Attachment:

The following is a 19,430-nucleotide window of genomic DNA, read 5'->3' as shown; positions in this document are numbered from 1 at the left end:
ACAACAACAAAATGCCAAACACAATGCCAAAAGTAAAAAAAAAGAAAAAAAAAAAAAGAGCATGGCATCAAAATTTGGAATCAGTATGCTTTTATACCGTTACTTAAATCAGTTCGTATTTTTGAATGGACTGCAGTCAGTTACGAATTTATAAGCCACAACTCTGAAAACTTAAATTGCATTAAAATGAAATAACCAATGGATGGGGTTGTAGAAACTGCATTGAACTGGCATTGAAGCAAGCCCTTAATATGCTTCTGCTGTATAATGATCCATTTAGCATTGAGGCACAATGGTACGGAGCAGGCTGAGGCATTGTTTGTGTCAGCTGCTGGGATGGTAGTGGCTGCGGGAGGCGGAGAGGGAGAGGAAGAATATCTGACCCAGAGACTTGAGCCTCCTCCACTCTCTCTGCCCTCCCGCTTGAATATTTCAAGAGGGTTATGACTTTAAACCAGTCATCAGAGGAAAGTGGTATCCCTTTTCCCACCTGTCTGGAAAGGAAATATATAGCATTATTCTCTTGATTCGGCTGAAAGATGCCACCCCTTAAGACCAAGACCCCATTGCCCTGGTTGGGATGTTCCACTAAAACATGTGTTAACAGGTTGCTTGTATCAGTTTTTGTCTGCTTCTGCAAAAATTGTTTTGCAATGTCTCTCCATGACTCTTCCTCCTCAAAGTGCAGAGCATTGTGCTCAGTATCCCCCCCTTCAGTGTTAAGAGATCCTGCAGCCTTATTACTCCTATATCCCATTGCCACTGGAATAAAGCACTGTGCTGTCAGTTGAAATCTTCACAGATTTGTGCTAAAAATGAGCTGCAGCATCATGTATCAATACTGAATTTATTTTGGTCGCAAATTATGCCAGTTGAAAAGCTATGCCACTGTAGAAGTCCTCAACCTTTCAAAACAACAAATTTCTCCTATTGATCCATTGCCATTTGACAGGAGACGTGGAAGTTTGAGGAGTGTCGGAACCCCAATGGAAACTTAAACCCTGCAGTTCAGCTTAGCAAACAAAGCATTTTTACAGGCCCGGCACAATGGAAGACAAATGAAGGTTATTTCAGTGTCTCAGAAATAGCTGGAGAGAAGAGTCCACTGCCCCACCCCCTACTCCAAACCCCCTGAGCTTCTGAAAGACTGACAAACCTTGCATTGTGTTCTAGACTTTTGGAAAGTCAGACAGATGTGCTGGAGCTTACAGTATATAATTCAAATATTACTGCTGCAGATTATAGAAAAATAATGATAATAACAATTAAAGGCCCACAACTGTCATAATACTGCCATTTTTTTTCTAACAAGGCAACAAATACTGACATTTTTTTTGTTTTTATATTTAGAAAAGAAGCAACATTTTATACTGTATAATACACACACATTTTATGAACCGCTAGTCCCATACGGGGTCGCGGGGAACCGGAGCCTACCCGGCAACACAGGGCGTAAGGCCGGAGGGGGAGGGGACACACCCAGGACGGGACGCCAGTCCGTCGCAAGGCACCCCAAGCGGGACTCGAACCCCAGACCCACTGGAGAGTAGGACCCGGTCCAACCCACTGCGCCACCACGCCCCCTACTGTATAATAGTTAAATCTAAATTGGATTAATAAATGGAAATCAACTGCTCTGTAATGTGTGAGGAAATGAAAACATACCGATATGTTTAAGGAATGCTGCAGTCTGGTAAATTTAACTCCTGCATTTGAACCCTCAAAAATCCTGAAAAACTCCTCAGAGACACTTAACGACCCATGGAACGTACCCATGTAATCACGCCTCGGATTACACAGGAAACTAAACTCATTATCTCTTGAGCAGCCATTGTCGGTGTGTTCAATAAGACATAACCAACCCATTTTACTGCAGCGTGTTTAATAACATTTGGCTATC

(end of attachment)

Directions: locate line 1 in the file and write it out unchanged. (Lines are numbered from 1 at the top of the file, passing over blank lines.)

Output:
The following is a 19,430-nucleotide window of genomic DNA, read 5'->3' as shown; positions in this document are numbered from 1 at the left end: